• Webster's Revised Unabridged Dictionary
    • n Feuilleton A part of a French newspaper (usually the bottom of the page), devoted to light literature, criticism, etc.; also, the article or tale itself, thus printed.
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Century Dictionary and Cyclopedia
    • n feuilleton In French newspapers, a part of one or more pages (the bottom) devoted to light literature or criticism, and generally marked off from the rest of the page by a rule.
    • n feuilleton The matter given in the feuilleton, very commonly consisting of part of a serial story.
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Chambers's Twentieth Century Dictionary
    • n Feuilleton fė′lye-tong the portion of a newspaper set apart for intelligence of a non-political character—criticisms on art or letters, or a serial story—usually marked off by a line
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Webster's Revised Unabridged Dictionary
F., from feulle, leaf
Chambers's Twentieth Century Dictionary
Fr. dim. of feuillet, a leaf—L. folium, a leaf.


In literature:

Is there any feuilleton?
"Creatures that once were Men" by Maxim Gorky
He called them his "petticoat gazettes," his "talking feuilletons.
"An Old Maid" by Honore de Balzac
The feuilletons proclaimed her the heiress of Mars.
"A Daughter of Eve" by Honore de Balzac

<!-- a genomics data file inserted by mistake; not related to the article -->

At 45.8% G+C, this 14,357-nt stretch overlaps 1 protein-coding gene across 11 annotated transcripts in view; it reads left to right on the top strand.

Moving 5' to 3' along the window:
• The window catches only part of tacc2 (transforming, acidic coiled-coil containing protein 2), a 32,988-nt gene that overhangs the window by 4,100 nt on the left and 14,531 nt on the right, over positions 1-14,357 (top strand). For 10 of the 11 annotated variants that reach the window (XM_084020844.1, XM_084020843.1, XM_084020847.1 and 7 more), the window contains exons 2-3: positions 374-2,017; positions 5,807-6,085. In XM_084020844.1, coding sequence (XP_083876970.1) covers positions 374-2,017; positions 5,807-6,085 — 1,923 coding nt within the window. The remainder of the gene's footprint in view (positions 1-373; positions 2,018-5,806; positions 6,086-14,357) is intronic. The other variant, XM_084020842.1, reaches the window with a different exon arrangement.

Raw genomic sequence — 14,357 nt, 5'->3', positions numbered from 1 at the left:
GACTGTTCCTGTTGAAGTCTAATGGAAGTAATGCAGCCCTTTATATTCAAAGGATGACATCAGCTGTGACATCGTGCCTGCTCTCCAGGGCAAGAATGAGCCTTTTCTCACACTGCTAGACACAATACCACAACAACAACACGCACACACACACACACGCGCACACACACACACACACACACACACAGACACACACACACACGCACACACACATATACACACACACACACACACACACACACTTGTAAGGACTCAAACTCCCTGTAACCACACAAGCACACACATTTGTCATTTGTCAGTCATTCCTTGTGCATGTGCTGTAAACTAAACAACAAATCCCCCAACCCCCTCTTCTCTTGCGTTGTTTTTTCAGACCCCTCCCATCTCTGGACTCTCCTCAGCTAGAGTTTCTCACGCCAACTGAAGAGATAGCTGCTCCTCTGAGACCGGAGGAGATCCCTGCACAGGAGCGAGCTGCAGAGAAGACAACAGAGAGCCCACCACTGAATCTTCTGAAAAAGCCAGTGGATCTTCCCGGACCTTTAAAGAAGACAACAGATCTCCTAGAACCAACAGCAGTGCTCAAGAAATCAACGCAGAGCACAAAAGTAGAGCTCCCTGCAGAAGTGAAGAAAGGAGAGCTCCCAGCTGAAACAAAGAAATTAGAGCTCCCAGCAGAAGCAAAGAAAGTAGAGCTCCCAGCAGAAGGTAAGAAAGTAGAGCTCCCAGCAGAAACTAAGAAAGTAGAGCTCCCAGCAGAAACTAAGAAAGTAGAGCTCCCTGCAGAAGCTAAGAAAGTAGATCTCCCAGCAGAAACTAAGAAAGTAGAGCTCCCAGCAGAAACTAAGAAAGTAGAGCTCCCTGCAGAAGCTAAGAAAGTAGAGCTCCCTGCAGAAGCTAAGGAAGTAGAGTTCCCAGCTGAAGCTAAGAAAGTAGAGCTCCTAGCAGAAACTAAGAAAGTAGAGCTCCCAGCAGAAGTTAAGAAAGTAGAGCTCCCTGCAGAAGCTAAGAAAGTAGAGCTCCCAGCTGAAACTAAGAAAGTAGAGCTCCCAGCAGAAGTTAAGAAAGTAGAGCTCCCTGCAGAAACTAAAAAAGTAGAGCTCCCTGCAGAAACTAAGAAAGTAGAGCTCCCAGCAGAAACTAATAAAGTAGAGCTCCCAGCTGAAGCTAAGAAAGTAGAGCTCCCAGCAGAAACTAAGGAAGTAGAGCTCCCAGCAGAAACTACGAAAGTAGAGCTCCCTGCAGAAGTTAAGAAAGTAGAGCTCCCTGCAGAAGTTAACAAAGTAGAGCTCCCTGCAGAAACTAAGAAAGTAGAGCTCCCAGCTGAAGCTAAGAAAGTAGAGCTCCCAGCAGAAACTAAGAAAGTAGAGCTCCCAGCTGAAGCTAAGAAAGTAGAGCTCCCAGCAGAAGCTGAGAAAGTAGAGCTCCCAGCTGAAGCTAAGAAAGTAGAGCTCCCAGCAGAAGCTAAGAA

Here you will stop me, and ask whether I have come to the end of my own adventure, that I should now be writing this feuilleton-story.
"The Deputy of Arcis" by Honore de Balzac
There is one writer of feuilletons here; you know, that some one who always lauded you, what's his name?
"Foma Gordyeff" by Maxim Gorky
The paper in which the feuilleton appeared died at the sixth number of the story.
"The Newcomes" by William Makepeace Thackeray
In particular their brilliant wit and incisive sarcasm set the tone for the feuilleton literature of all Mid-Europe.
"The Menorah Journal, Volume 1, 1915" by Various
Feodor Ivanitch shuddered: the feuilleton was marked with a pencil.
"A Nobleman's Nest" by Ivan Turgenieff
His mots were repeated, his vaudevilles applauded, his feuilletons adored.
"Beatrice Boville and Other Stories" by Ouida
It had been the same feuilleton for many weeks.
"Non-combatants and Others" by Rose Macaulay
He composed feuilletons that would have made the fortune of a boulevardier.
"Edgar Saltus: The Man" by Marie Saltus